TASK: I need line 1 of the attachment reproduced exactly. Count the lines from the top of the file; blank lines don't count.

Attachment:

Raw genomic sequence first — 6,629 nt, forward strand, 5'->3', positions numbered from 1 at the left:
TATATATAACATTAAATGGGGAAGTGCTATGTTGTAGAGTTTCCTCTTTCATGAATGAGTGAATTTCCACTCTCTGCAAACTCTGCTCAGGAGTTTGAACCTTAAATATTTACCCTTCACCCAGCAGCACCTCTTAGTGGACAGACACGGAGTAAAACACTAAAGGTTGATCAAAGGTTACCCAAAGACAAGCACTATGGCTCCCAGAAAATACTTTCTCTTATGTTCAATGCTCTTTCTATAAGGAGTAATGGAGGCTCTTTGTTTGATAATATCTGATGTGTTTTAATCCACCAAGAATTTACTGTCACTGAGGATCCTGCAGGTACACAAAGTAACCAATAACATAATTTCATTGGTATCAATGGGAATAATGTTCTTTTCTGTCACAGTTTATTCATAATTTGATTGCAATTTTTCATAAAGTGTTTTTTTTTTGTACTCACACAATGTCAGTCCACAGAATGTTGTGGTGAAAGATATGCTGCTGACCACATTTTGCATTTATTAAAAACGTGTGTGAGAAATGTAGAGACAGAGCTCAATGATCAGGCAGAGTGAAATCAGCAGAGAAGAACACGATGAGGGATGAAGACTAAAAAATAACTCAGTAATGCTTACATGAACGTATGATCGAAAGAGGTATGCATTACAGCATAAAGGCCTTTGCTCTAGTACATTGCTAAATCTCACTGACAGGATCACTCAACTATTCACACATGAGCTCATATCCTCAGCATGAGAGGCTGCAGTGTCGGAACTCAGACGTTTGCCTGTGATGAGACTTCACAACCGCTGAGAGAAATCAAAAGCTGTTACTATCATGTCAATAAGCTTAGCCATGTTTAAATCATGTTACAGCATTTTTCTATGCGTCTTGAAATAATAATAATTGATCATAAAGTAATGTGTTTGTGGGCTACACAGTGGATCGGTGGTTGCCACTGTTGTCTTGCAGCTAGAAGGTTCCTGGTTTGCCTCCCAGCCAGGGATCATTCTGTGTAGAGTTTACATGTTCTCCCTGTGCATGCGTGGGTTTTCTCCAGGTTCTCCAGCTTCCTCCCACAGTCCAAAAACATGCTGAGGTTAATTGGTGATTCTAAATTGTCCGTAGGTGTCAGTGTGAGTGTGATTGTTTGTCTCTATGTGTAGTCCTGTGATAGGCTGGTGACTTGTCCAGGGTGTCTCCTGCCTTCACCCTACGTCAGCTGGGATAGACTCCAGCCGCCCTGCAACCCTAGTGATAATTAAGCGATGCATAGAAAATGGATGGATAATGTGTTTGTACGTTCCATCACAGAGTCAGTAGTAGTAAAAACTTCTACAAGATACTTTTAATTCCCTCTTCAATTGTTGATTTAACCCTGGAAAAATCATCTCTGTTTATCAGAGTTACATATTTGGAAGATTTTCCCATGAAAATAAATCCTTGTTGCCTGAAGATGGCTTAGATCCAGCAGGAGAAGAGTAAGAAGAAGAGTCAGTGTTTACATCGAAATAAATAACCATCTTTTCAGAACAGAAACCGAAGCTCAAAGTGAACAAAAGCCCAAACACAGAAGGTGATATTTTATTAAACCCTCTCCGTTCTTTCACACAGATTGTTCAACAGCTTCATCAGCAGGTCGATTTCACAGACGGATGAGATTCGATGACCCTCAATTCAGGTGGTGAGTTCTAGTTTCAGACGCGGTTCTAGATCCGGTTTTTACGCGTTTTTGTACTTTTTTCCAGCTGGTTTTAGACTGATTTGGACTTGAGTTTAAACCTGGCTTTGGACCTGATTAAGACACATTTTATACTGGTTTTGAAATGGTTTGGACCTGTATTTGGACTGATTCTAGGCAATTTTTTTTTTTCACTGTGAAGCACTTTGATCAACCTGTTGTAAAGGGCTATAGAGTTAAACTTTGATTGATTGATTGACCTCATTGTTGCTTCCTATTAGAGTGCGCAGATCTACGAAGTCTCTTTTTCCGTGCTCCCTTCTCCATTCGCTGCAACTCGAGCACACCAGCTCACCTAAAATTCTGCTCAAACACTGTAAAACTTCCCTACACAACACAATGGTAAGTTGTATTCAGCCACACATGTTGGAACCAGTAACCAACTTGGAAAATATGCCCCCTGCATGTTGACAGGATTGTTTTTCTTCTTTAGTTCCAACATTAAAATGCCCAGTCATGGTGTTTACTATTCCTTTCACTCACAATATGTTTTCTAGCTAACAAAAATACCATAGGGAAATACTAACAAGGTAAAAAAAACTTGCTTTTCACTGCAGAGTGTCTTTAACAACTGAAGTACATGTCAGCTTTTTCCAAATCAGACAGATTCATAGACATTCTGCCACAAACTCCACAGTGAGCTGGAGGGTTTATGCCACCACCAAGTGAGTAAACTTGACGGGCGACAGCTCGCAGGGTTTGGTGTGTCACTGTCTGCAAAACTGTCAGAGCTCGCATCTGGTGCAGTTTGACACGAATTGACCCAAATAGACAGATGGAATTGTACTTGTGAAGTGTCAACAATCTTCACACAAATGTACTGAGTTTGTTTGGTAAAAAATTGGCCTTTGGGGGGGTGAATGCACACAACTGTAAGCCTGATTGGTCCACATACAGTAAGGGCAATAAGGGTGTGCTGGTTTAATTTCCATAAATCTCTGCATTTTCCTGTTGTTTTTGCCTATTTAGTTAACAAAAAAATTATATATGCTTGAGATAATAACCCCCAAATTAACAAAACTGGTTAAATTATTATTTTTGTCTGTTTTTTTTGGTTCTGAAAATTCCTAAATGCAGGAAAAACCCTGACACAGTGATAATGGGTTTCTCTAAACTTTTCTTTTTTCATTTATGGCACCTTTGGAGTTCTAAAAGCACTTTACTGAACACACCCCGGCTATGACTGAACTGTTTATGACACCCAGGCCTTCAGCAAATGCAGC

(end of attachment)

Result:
Raw genomic sequence first — 6,629 nt, forward strand, 5'->3', positions numbered from 1 at the left: